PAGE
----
- the count of unique news types and families in the graph is about systemicity, i.e. the count of subsystems affected by the vulnerability;
- the duration from the first publication to the first exploit, the time from the first publication to the last related news – about the temporal nature of the vulnerability, whether it stretches with a large tail of consequences or quickly develops and fades.
Not all metrics are described here, under the hood of the research now there are about 30 indicators that complement the basic set of CVSS criterias, including the average increase between the levels of the news vulnerability graph, the percentage of exploits at the first level of the graph, and much more.
open up gray zone
And now a bit of data science and statistics — hypotheses need to be confirmed on data, right?
For the experiment with an alternative scale and new metrics, news published in January 2019 were selected. This is 2403 newsletters and about 150 thousand lines in the news column. All source vulnerabilities were divided into three groups according to CVSS Score:
- High – from 8 points inclusive;
- Medium – from 6 incl. to 8 points;
- Low – less than 6 points.
Let’s see correlation the CVSS score with the number of related news in the graph, the number of news types and the number of exploits:
In the perfect situation, we should have seen a clear division of metrics into three clusters, but it did not happen, which indicated the possible presence of a gray area that CVSS Score does not define – this is our goal.
The next step was clustering vulnerabilities into homogeneous groups and building a new scale.
For the first iteration, a simple metric classifier k-means was chosen and a new matrix of estimates was obtained: the initial points (Medium, Low, High) are found on the Y axis, along the X, where 2 are the highest in the new vulnerability metrics, 1 are the new vulnerabilities, 0 are the smallest.
An oval-marked zone (Vulnerability Class 2 with an initial low & medium rating) —Potentially underestimated vulnerabilities. The division into new classes also looks clearer, which is what we achieved:
However, simply trusting the model is a bad idea, especially when it comes to unsupervised clustering, where the correct answer is not known in principle, and you can only rely on the separation metrics of the resulting classes.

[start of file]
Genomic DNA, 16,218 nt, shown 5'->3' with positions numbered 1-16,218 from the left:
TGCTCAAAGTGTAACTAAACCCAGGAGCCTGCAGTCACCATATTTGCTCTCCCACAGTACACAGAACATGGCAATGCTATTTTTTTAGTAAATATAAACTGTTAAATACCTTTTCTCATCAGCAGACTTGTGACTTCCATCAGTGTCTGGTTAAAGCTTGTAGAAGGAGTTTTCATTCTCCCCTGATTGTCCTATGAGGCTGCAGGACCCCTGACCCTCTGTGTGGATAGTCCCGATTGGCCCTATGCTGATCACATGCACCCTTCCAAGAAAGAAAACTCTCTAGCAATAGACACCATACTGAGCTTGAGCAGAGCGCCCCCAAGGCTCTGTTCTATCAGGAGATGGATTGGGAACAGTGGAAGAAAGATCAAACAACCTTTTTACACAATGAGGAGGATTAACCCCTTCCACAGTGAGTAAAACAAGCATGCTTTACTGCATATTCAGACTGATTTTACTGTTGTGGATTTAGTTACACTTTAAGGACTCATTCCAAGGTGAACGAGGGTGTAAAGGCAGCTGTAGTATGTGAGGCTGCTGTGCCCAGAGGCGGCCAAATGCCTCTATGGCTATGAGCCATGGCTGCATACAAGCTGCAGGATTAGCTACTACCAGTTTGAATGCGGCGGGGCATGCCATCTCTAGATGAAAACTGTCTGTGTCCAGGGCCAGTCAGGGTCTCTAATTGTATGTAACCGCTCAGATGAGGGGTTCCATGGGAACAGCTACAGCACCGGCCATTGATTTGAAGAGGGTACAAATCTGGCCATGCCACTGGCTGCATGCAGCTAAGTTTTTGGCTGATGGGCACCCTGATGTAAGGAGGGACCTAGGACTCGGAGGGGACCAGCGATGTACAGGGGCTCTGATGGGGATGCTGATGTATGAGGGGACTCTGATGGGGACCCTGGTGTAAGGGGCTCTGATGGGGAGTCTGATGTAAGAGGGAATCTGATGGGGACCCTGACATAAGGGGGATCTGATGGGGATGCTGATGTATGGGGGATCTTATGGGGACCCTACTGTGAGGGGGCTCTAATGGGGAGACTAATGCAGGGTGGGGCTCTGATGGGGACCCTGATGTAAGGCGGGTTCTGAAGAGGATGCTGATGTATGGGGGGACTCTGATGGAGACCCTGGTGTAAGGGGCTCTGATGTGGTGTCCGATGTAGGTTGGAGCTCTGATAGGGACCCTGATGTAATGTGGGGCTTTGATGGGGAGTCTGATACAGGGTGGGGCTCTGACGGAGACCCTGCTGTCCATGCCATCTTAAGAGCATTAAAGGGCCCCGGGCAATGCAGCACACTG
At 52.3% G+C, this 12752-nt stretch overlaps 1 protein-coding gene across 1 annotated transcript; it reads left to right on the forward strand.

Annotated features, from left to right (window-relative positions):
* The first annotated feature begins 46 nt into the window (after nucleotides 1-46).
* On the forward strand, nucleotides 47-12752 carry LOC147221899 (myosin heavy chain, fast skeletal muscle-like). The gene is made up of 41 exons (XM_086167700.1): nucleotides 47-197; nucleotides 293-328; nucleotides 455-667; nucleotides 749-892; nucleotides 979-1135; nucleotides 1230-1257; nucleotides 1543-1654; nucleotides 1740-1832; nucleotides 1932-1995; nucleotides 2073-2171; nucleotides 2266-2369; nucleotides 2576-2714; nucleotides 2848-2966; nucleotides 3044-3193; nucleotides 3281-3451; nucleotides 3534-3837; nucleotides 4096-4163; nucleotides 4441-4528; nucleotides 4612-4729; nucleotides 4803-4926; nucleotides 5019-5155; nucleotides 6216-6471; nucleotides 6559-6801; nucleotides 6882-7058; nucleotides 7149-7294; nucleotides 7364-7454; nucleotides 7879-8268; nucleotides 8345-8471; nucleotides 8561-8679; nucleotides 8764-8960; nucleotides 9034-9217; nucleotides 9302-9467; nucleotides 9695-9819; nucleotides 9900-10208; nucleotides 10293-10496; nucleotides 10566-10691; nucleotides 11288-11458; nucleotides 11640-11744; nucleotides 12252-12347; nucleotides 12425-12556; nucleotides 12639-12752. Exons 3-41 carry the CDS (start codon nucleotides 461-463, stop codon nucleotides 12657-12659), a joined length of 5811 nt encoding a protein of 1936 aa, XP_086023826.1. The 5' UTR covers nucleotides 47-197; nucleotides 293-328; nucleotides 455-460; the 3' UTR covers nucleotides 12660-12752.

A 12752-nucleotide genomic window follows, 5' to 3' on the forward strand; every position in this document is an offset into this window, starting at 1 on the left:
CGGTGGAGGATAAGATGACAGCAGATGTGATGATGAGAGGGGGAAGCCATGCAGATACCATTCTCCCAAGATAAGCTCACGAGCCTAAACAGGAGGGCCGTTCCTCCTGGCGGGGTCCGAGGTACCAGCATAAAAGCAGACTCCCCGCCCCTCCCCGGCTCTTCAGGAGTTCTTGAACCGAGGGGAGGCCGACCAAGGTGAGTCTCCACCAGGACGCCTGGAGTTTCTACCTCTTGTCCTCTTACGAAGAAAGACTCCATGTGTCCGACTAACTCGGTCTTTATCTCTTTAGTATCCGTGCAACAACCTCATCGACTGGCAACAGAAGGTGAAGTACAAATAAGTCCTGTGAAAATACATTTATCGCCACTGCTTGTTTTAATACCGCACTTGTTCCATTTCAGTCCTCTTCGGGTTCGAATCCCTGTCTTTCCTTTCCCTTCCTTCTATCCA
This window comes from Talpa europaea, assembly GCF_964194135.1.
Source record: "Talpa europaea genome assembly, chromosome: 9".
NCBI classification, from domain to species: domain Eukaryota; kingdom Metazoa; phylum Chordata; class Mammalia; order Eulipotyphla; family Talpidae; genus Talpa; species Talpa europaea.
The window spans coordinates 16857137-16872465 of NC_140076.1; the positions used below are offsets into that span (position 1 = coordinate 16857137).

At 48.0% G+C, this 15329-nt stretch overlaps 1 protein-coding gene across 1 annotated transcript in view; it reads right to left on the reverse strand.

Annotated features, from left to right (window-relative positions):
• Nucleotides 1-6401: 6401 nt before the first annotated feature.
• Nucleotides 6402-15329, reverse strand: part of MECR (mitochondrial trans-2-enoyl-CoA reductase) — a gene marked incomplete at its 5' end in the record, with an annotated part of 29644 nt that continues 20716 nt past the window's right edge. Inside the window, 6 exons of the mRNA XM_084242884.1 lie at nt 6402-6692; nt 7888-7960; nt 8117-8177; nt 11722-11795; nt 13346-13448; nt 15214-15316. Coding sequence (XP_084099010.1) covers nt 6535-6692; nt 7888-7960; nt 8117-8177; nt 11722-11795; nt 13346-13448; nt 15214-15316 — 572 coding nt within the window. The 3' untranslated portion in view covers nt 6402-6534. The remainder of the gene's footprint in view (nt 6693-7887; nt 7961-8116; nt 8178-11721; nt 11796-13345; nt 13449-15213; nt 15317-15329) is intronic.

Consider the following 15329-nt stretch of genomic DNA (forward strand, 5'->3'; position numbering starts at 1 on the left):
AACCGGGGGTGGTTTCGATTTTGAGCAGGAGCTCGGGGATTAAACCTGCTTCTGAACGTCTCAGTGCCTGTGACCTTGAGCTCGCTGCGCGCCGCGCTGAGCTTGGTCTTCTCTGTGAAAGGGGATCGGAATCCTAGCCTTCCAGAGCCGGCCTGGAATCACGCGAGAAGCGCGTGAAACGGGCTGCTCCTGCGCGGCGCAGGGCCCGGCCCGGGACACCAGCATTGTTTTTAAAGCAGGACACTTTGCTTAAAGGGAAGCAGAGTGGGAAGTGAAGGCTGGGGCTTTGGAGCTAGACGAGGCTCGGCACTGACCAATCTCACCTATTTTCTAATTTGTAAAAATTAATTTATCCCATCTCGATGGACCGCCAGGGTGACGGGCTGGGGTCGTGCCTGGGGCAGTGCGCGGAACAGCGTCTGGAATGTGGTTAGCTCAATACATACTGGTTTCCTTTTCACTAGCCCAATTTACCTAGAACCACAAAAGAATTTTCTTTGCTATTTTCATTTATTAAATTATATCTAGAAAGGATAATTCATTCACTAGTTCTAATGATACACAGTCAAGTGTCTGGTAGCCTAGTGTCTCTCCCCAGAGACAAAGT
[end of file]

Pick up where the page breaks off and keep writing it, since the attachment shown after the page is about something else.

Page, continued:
And it is where expert knowledge is required – for testing and interpretation of the results, knowledge of the subject area is necessary. Therefore, it is advisable to point-check the model, for example, by pulling out a pair of vulnerabilities for detailed analysis.
Below are a few cases from the gray zone that have a low CVSS score, but a high graph score – which means potentially requiring a different priority for working with them. Here’s what they look like in a graph representation:
CVE-2019-0555 (CVSS score 4.4, graph class 2 – high)
SMB_NT_MS19_JAN_DOTNET.NASL (CVSS score 5.0, graph class 2 – high)
CVE-2019-1653 (CVSS score 5.0, graph class 2 – high)
RHSA-2019: 0130 (CVSS score 5.0, graph class 2 – high)
As you can see, the concept was confirmed by statistics and point verification, so in the nearest future we want to finalize and automate the collection of graph metrics, and – possible – the classifier itself. Of course, there is still a lot of work to do – from collecting a large count of new graphs for months not covered by the study, but this only adds enthusiasm, as does the essence of the task. According to Lydia, a data scientist, that the work on this research was an incredibly inspiring experience, both in terms of topic and complexity – even preparation engineering work with loosely structured data was very interesting.
After the study, it became clear that, first of all, a critical approach is needed not only to any metric or data, but to the process as a whole, because the world is too dynamic and changes faster than methodologies and documentation. Always evaluated in one way – why not try to shift the angle of view? As our example shows, even the most unusual hypotheses can be confirmed.
An important role is played by the availability of data for data scientists – it allows you to quickly check the most daring hypotheses and better understand the essence of your subject area in all its manifestations. Therefore, if you are not yet collecting or deleting “unnecessary” data, think about it, maybe there are a lot of discoveries lurking there. This case suggests that data driven and information security complement each other perfectly.
Author: Lydia Khramova (https://www.linkedin.com/in/lydia-khramova)